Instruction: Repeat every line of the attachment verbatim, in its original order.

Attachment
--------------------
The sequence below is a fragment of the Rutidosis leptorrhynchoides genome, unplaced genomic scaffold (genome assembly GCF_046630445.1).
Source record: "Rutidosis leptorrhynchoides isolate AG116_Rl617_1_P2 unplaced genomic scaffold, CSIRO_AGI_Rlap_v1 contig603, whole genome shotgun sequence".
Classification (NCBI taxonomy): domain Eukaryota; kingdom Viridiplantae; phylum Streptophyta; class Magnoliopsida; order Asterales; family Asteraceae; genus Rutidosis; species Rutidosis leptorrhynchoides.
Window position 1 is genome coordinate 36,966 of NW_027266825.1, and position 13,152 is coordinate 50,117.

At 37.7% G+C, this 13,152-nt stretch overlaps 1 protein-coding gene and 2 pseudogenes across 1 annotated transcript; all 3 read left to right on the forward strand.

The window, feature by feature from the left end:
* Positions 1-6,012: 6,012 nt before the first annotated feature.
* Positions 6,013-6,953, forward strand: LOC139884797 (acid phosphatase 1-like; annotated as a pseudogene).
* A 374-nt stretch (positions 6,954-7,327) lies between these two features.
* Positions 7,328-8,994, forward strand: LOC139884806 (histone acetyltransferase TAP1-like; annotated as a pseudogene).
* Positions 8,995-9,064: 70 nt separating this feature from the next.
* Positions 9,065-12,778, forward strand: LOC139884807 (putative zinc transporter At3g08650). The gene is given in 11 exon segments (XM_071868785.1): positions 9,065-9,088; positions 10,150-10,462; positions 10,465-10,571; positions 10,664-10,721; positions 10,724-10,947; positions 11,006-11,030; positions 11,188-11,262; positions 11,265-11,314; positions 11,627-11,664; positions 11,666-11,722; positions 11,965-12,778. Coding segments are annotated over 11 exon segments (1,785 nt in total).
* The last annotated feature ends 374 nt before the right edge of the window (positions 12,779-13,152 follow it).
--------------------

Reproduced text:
The sequence below is a fragment of the Rutidosis leptorrhynchoides genome, unplaced genomic scaffold (genome assembly GCF_046630445.1).
Source record: "Rutidosis leptorrhynchoides isolate AG116_Rl617_1_P2 unplaced genomic scaffold, CSIRO_AGI_Rlap_v1 contig603, whole genome shotgun sequence".
Classification (NCBI taxonomy): domain Eukaryota; kingdom Viridiplantae; phylum Streptophyta; class Magnoliopsida; order Asterales; family Asteraceae; genus Rutidosis; species Rutidosis leptorrhynchoides.
Window position 1 is genome coordinate 36,966 of NW_027266825.1, and position 13,152 is coordinate 50,117.

At 37.7% G+C, this 13,152-nt stretch overlaps 1 protein-coding gene and 2 pseudogenes across 1 annotated transcript; all 3 read left to right on the forward strand.

The window, feature by feature from the left end:
* Positions 1-6,012: 6,012 nt before the first annotated feature.
* Positions 6,013-6,953, forward strand: LOC139884797 (acid phosphatase 1-like; annotated as a pseudogene).
* A 374-nt stretch (positions 6,954-7,327) lies between these two features.
* Positions 7,328-8,994, forward strand: LOC139884806 (histone acetyltransferase TAP1-like; annotated as a pseudogene).
* Positions 8,995-9,064: 70 nt separating this feature from the next.
* Positions 9,065-12,778, forward strand: LOC139884807 (putative zinc transporter At3g08650). The gene is given in 11 exon segments (XM_071868785.1): positions 9,065-9,088; positions 10,150-10,462; positions 10,465-10,571; positions 10,664-10,721; positions 10,724-10,947; positions 11,006-11,030; positions 11,188-11,262; positions 11,265-11,314; positions 11,627-11,664; positions 11,666-11,722; positions 11,965-12,778. Coding segments are annotated over 11 exon segments (1,785 nt in total).
* The last annotated feature ends 374 nt before the right edge of the window (positions 12,779-13,152 follow it).